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6

This one can be beautifully summarized by a simple quote from wiktionary: 語源[編集] どう、いたし・まし・て<「どう(どのように、何を)」+「いたす(「する」の謙譲語)」+「ます(丁寧語を造る助動詞)」+「て(反問的用法の終助詞)」)。 「何を、したというわけでもありませんよ(だから、気になさらないでください)」の意 It's fairly self explanatory, but to give a breakdown in english: どう = どのように いたす = する in humble language ます is the polite verb ending, but in te ...


6

In your example, 日本人の知らない is a relative clause, equivalent in meaning to 日本人が知らない. This clause as a whole modifies 日本語, so it means the Japanese that Japanese people don't know. In relative clauses, the subject particle が can be replaced with の: ジョンが買った本 ジョンの買った本 The book John bought This is true in double-subject constructions as ...


6

It's just standard GA-NO conversion. [日本人が知らない]日本語 'Japanese that [Japanese don't know]'


5

I think the colloquial way (and most common way) is: 頭が痛い。 Or even more colloquially dropping が: 頭痛いよ。 Please note that 痛い is an i-adjective so 「頭が痛いだ。」 is not correct. This can be used for other body parts too. I think that the confusion is because in English there are words for some of the "aches" which you often use, like "headache" or ...


4

(I was just about to do a little research before answering this when I was delighted to see a citation to another answer from me to a different question: Where does the phrase 「ノリが悪い」 come from and what is the meaning?) Rather than repeat this answer, I think it is enough to say that you have the equivalent expression in English and, as often happens, we ...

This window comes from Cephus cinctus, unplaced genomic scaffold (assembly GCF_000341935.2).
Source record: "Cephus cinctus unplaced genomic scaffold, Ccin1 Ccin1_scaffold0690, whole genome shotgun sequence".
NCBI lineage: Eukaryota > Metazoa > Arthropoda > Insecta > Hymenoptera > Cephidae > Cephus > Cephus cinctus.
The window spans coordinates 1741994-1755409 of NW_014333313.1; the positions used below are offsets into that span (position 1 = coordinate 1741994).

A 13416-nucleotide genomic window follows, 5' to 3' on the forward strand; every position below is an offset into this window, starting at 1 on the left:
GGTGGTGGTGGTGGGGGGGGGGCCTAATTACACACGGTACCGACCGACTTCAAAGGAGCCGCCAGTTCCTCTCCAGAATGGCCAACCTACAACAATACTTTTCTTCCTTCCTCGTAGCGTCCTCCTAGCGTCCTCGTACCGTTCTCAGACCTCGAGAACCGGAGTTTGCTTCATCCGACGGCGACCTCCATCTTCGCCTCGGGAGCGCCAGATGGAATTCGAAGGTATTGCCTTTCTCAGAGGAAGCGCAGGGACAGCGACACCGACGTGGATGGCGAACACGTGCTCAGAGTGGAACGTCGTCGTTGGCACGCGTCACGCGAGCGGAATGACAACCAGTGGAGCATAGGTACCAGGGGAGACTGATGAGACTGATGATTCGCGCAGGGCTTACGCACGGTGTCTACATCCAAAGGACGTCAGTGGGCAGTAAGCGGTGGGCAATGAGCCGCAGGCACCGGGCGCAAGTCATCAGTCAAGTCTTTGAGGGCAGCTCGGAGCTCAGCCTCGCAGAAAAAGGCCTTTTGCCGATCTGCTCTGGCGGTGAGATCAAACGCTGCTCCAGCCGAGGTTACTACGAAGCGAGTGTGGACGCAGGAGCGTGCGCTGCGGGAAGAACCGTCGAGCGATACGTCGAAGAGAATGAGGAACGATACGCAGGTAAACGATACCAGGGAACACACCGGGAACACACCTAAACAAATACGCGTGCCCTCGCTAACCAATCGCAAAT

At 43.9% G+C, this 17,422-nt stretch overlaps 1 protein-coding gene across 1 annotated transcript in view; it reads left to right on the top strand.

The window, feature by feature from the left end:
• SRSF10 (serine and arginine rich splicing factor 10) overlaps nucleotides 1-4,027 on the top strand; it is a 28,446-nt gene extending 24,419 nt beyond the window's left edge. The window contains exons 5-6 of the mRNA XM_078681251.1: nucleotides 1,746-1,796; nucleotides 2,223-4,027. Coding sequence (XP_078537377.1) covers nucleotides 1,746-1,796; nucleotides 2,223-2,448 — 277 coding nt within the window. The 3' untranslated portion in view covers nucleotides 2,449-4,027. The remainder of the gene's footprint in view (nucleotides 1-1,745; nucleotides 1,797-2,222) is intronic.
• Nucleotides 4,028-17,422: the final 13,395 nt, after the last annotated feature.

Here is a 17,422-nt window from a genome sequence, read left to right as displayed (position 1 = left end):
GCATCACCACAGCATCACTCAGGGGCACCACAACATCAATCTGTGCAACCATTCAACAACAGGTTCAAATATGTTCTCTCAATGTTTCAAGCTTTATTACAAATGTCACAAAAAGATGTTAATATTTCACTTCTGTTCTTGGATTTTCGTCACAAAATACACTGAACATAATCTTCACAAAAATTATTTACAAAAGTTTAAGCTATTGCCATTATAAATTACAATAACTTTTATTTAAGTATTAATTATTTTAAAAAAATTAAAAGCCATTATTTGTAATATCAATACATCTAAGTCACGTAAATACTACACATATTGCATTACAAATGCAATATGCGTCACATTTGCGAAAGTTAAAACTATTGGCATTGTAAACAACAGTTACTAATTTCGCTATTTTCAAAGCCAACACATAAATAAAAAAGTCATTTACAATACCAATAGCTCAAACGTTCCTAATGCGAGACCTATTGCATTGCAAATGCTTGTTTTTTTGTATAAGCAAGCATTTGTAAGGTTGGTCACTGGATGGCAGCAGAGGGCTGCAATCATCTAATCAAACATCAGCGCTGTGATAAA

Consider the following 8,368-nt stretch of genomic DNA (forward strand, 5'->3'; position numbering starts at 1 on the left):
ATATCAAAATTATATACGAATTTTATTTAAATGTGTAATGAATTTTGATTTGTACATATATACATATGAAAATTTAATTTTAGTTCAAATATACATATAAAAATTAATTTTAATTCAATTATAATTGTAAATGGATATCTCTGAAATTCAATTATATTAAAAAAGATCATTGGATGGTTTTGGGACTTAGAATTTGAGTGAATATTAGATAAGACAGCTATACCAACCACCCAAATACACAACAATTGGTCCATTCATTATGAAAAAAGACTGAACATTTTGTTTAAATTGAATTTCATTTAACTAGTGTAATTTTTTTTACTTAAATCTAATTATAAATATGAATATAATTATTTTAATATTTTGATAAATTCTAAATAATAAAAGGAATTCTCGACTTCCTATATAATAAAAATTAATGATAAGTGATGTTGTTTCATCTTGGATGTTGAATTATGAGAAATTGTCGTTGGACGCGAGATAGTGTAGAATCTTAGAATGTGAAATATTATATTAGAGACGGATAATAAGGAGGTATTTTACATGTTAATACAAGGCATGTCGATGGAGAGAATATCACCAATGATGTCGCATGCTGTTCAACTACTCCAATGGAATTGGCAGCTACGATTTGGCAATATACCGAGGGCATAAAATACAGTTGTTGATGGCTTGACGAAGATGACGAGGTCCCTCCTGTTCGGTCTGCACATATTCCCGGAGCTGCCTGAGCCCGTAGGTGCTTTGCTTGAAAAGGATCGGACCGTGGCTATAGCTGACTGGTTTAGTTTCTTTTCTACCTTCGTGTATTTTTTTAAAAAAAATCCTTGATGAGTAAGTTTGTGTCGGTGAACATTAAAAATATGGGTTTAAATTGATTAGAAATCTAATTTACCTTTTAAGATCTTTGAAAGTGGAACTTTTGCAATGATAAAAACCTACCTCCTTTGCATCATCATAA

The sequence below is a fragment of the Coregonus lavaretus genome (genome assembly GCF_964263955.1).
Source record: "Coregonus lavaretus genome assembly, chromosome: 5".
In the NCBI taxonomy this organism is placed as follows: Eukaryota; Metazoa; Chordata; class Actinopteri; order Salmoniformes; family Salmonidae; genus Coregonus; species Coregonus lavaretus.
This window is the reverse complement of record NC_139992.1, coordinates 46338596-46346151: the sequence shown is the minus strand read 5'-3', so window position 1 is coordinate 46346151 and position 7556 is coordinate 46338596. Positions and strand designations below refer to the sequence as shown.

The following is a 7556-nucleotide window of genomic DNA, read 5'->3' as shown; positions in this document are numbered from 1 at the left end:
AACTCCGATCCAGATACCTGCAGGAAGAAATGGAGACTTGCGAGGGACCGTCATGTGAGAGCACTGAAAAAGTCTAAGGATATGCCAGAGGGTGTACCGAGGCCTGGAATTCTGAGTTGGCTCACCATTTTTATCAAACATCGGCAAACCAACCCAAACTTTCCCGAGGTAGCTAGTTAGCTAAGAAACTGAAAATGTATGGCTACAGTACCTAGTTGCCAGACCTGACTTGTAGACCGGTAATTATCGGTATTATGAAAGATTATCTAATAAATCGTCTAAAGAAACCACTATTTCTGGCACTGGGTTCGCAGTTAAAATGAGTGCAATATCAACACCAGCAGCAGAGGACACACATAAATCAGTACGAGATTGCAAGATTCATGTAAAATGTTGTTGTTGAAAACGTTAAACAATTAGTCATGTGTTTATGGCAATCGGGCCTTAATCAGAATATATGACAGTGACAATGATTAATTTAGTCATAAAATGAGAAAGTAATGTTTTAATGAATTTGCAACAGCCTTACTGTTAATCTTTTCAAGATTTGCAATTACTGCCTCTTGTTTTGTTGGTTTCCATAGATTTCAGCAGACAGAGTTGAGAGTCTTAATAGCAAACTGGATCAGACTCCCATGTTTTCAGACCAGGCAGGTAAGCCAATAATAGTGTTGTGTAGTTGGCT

4

In casual conversation I think you can say: A: (前は)どこ(orどこの会社)にいたの?/いたんですか。 B: ((ずっと)前(は))IBMにいた/いました。あと、BestBuyにもいた/いました/いたことがあります。etc. ... using the verb いる(居る), or A: (前は)どこに(orどこの会社に/どこに仕事(に)/仕事(は)どこ(に))行ってたの?/行ってたんですか。 B: ((ずっと)前(は))IBMに行ってた/行ってました。あと、BestBuyにも行ってた/行ってました/行ってたことがあります。etc. ... using the verb 行く. Of course you can say: ...


4

〜で働いた is fine for literally "worked at". But I more often hear 〜に[勤]{つと}める meaning "employed for/by 〜"; usually in the 〜ている form ("am currently employed for/by 〜"). In this case, I think you'd just use the simple past tense. IBMに勤めたことがある。そして、BestBuyにも。 Also, see this post about a unique employment situation: Employed by one institution but work for ...


4

There are a couple of reasons for this. One part is that [万]{まん} is the the point in the scale where things start looping (much like how in English we group by sets of three 0s, Japanese does it by groups of 4). As such, it in many ways behaves like a counter. Therefore, much like you wouldn't just say [匹]{ひき} to refer to a single dog, you don't say ...


4

The しており in this particular sentence is certainly not 謙譲語 because the speaker is not talking about himslef. Rather, he is talking about ロシア軍. One uses 謙譲語 to indirectly show respect to the listener by speaking humbly about himself. In news reporting, as you stated, there is no need or expectation of the use of any kind of 敬語. In this case, しており is simply ...


4